Kala Azar (Leishmaniasis) - Symptoms, Diagnosis, Treatment, Prevention

Kala Azar (Leishmaniasis) - Symptoms, Diagnosis, Treatment, Prevention

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Leishmaniasis refers to a collection of clinical diseases resulting from an infection by the Leishmania parasite. Kala-azar is a disease caused by a parasite called Leishmania donovani, and other members of the species.

The disease has a worldwide prevalence. The Ganges and Brahmaputra are the home of kala-azar in India. It is endemic in Assam, West Bengal, Bihar, eastern Uttar Pradesh, the foothills of Sikkim, Tamil Nadu and Orissa. It is also prevalent in Northwest India, West Pakistan, the Middle East, Southern Russia, the region of the Mediterranean, in Mexico and parts of South America. It is generally more common in rural than urban areas.

In India the type of kala-azar prevalent has man as the reservoir but in other parts of the world rodents and dogs are also reservoirs and propagate its transmission.

The female sandfly, phlebotomus is the vector for the parasite. It ingests blood from an infected person, and after a part of the life cycle of the parasites is completed in its gut it transmits it, deposits fresh parasites on abraded skin or lesions of another host. Rarely can transmission occur through blood transfusions, contact innoculation and coitus.

The incubation period for this disease ranges from a few days to many weeks.

A person is infective as long as the parasites remain in the lesions. In untreated cases it may be a year or more. How long the sandfly is infective is not known.

In India the disease is seen in two presentations

• Visceral presentation—attacks the organs or viscera.

• Cutaneous presentation—when it attacks the skin.

The incubation period for the visceral lesions is 1-4 months but may range from ten days to two weeks. The case presents with the following:

• Irregular episodes of fever occurring suddenly or insidiously leading on to a chronic febrile state.

• The liver and spleen are enlarged and the abdomen looks bloated. The rest of the body appears wasted.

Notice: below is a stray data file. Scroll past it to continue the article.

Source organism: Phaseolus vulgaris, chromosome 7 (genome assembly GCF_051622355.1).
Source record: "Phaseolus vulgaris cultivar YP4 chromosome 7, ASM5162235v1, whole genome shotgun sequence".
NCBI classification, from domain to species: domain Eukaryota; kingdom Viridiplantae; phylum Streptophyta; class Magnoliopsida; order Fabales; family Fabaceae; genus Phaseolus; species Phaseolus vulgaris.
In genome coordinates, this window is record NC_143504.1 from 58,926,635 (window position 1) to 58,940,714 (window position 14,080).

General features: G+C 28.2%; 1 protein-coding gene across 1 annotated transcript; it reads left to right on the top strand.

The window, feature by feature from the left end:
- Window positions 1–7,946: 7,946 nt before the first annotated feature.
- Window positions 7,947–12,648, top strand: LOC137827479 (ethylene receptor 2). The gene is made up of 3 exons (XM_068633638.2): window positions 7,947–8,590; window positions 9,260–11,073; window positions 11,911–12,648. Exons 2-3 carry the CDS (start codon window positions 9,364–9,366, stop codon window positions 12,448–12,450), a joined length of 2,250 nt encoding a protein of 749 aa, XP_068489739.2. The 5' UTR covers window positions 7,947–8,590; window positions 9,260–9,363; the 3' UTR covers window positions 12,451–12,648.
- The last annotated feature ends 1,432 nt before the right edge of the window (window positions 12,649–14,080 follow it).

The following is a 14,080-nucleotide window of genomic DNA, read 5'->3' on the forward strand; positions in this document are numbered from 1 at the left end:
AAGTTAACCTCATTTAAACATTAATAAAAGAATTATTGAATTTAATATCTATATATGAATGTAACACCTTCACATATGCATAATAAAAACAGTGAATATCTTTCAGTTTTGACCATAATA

• The organisms affect the red blood cells which break up easily and a persistent state of anaemia results.

• Hyperpigmented patches appear on the forehead and hands.

• In later stages of skin manifestation, hypopigmentation occurs in the form of macules and papules interspersed with reddish patches.

The skin lesions appear akin to those seen in leprosy. The leprosy lesions are insensitive and do not ulcerate. The kala-azar lesions are self-healing and are called Oriental sores. If they get super-infected with bacteria, pus is emitted and the lesion is extremely painful, limiting the patients capacity to work. When these lesions are present around the mouth and nose they have a mutilating effect and the victim becomes a social outcast.

• Jaundice is a later appearance heralding liver failure.

• The scalp hair becomes brittle and falls off.

• The lungs are affected in chronic cases which have been harbouring the parasite for over two years. Secondary infection supervenes, which may invariably lead to a fatal end.

All lesions show the presence of the parasite. Diagnosis is by direct smear examination, culture of the parasite and serological tests specific for the condition.

Parental pentavalent antimony compounds and amphotericin B are being used. This treatment is to be taken under medical supervision as the adequate dose is often bordering on toxic limits which have to be monitored.

Without treatment kala-azar is fatal. Timely therapy is curative and if observation is maintained for a follow up period of at least a year, all parameters return to normal.

General measures include bed rest, good oral hygiene, proper and adequate nutrition, treatment of anaemia with hematinics and of secondary infection with antibiotics.

Lies in control of the vector and the reservoir. If all individuals suffering from kala-azar are detected, fully treated in time and vigilance maintained towards any relapses, the reservoir will cease to exist.

Sandfly control is the same as for malaria. Insecticides sprayed on breeding areas, use of mosquito nets at night and insect repellant oil/creams to be used when working outdoors in endemic areas.

General improvement of living and housing conditions, and sanitation should be implemented and maintained.

Health education in endemic areas regarding the cause, mode of transmission, course of the disease, its control and treatment is important.

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